U.N. Calls for Cease-fire, Long-term Effects Still Uncertain

(U-WIRE) NORMAL, Ill. — The United Nations recently called a resolution to cease fire in the conflict between Hezbollah and Israel, with both sides agreeing to an immediate end of fighting.
So far the resolution has been an immediate success, but it remains unclear whether it will create a lasting peace. Jamal Nassar, the department chair for politics and government at Illinois State University, said this resolution has been a “U.N. success story,” despite minor skirmishes.

When asked about the continued success of the cease-fire, Nassar emphasized communication, adding “enemies need to talk to create peace.”

Ali Riaz, an associate political science professor, went into more detail about the long-term implications of the resolution. He believes the United Nations handled immediate control of the situation wonderfully, but failed to outline a long-term policy for lasting peace.

The point of the resolution, Riaz said, was for “a very immediate, goal oriented cease-fire.”

According to Riaz, the conflict and resolution will also have international implications, particularly for the United States.
From Israel and Hezbollah to Saudi Arabia and Iran, every faction involved has claimed victory.

However, Riaz said the only loser in this situation has been the United States. In terms of U.S. policy, he said, they failed to achieve their goals. A sustainable peace has not been created, Hezbollah has gained popularity among the Lebanese people and the United States has lost “more in terms of their image in the Muslim world,” Riaz said.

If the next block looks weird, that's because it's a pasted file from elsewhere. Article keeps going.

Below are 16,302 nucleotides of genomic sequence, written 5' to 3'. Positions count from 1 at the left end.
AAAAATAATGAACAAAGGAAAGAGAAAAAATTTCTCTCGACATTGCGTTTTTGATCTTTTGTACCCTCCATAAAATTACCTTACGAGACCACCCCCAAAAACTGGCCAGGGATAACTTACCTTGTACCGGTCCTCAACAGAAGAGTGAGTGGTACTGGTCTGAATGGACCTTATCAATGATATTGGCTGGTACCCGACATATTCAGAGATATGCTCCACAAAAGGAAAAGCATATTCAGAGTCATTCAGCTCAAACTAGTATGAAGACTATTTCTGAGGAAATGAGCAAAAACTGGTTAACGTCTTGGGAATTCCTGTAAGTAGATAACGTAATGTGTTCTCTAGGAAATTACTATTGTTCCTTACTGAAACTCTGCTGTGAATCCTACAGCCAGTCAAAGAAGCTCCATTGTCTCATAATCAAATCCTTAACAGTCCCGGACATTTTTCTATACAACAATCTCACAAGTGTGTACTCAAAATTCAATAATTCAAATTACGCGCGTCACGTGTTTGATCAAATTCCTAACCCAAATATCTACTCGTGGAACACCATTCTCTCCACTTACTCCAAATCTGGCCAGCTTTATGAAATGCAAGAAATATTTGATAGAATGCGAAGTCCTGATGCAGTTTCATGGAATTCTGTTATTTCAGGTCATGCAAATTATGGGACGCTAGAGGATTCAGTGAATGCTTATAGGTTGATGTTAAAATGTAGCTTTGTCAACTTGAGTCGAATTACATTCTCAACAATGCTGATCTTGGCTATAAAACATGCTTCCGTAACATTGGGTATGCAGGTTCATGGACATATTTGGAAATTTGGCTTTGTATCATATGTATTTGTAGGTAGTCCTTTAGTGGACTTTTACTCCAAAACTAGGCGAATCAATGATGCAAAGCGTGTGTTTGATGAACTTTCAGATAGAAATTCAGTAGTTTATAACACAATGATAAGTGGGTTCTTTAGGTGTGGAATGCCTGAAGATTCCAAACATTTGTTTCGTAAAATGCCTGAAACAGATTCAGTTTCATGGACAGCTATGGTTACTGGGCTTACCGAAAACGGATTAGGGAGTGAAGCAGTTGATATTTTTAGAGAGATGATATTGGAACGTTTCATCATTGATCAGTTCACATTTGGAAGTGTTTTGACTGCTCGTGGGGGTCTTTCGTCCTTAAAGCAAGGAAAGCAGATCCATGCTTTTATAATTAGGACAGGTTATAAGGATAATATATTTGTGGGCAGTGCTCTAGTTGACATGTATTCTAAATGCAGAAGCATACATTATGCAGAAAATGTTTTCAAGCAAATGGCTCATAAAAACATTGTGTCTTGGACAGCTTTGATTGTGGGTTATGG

As for Hezbollah gaining popularity within the Lebanese community, Riaz said Hezbollah has “stood beside their people” as an elected faction of the government and provided relief in terms of welfare, therefore weakening the credibility of the Lebanese government for being unable to provide such relief.

The conflict began more than a month ago when Hezbollah captured two Israeli soldiers in a cross border raid.

Israel responded by bombing Lebanon’s Rafik Hariri International Airport.

They cited it as a target because the location receives weapons for Hezbollah. The strike also included other parts of Beirut and southern Lebanon.

The fighting escalated up to the recent cease-fire, with Israeli troops occupying southern Lebanon and Hezbollah continuing its rocket attacks on northern Israel. Although this conflict is occurring in the Middle East, some of its effects are being felt closer to home.

Mina Aitelhadj, a first-year ISU graduate student from Algeria, expressed sympathy for her Lebanese friends.

“It’s heartbreaking to see them worried about their families.”
Riaz said ISU students have a reason to stay informed on the conflict.

“It’s going to influence our lives. Whether you know about it or not, it can kill you.” Riaz gave an example of this danger by noting that for a decade, most Americans didn’t know what was occurring in Afghanistan until the morning of Sept. 11, 2001.